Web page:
Wellness

Yoga brings many benefits for adults but did you know that it can be equally beneficial for smallies?

My daughter and I love to take some girlie time out from our boy-heavy house to practice our yoga moves together. As well as being super-relaxing, we often end up in fits of giggles when our poses go wrong or one of us falls over.

Our shared yoga sessions are beautiful moments that I treasure, but yoga has also been shown to improve children's focus and relieve anxiety. On a physical level, yoga improves posture, flexibility and prevents 'growing pains' that tweens can experience.

We like to practice after school, to ease the tensions of the day, but it's best not to practice it too late in the evening as this can interfere with sleep patterns.

These classic yoga positions can all be adapted for children:

1. Tree Pose (Vrksasana)

1. Begin by standing upright with your arms at your sides. Distribute your weight evenly across both feet, grounding down equally through your inner ankles, outer ankles, big toes, and baby toes.

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2. Shift your weight to your left foot. Bend your right knee, then reach down and clasp your right inner ankle. Use your hand to draw your right foot alongside your inner left thigh. Do not rest your foot against your knee, only above or below it. Adjust your position so the center of your pelvis is directly over your left foot. Then, adjust your hips so your right hip and left hip are aligned.

3. Rest your hands on your hips and lengthen your tailbone toward the floor. Then, press your palms together in prayer position at your chest, with your thumbs resting on your breastbone.

4. Fix your gaze gently on one point in front of you. Draw down through your left foot. Press your right foot into your left thigh, while pressing your thigh equally against your foot.

5. Inhale as you extend your arms overhead, reaching your fingertips to the sky. Rotate your palms inward to face each other. If your shoulders are more flexible, you can press your palms together in prayer position, overhead.

6. Hold for up to one minute. Repeat for the same amount of time on the opposite side.

Cobra Pose (Bhujangasana)

1. Lie on your belly, with your chin on the floor, palms flat on the floor under the shoulders, and legs together.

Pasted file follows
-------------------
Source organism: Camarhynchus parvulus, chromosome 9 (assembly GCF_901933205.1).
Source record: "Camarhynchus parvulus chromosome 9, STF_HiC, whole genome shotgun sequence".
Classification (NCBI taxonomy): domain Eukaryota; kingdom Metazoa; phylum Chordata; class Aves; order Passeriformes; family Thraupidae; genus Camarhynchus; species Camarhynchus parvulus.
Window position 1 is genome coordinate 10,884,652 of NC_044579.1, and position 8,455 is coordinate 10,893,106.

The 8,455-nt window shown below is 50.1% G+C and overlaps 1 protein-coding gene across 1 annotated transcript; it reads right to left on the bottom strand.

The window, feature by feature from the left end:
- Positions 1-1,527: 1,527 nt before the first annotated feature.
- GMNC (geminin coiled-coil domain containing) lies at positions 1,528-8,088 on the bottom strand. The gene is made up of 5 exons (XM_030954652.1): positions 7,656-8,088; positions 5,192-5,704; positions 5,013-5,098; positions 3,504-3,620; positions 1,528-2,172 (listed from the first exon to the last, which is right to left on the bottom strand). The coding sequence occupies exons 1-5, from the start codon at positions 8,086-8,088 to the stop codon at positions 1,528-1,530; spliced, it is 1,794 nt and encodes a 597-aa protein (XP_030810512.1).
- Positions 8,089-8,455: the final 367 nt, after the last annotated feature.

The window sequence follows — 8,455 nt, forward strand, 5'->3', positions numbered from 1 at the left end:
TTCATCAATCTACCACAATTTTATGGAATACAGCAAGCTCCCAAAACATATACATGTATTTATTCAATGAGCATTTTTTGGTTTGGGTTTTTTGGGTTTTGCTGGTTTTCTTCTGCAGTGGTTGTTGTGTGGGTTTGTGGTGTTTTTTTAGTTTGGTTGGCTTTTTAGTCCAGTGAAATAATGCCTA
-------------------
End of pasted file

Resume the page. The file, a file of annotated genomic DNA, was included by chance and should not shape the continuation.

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2. Without using the arms, inhale and lift the head and chest off of the floor, keeping the neck in line with the spine.

3. With your elbows close to your sides, press down into the palms and use the arms to lift you up even higher. Drop the shoulders down and back and press the chest forward.

4. Breathe and hold for 2-6 breaths.

5. To release: exhale and slowly lower the chest and head to the floor. Turn the head to one side and rest, rock the hips from side to side to release any tension in the low back.

King Dancer Pose (Natarajasana)

1. Begin by standing upright with your arms at your sides.

2. Bend your right leg back and hold on to the inside of your foot behind you with your right hand.

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3. Inhale and stretch your left arm up towards the ceiling.

4. Exhale and extend through the right side of your body. Bend forward at the hips and take your right foot back, pressing your foot into your hand. Your left arm should now be in front of you.

5. On your next exhale, bend your hips further down until your torso is parallel to the floor. Extend your right leg to the sky. Extend through the back of your neck as you gaze straight ahead.

6. Hold the pose for 4 or 5 breaths, then release and repeat on the other side.

Butterfly Pose (Baddha Konasana)

1. Start by sitting with your legs stretched out in front of you.

2. On an exhalation, bend your knees and bring the soles of your feet together to touch. Bring your heels as close to your pelvis as you can without feeling pressure or pain in your knees. Push the outer edges of your feet firmly into the floor and wrap your hands around your feet or ankles.

3. With the pelvis in a neutral position, begin to gently work the outer knees towards the floor. Never force your knees down.

4. Stay here, or start to recline your torso forward, ensuring that your spine remains long and neutral by bending from the hip joints as opposed to the waistline.

5. To exit the pose, draw your knees towards one another, and extend your legs back out in front of you.

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children's health, yoga, children's yoga, yoga for kids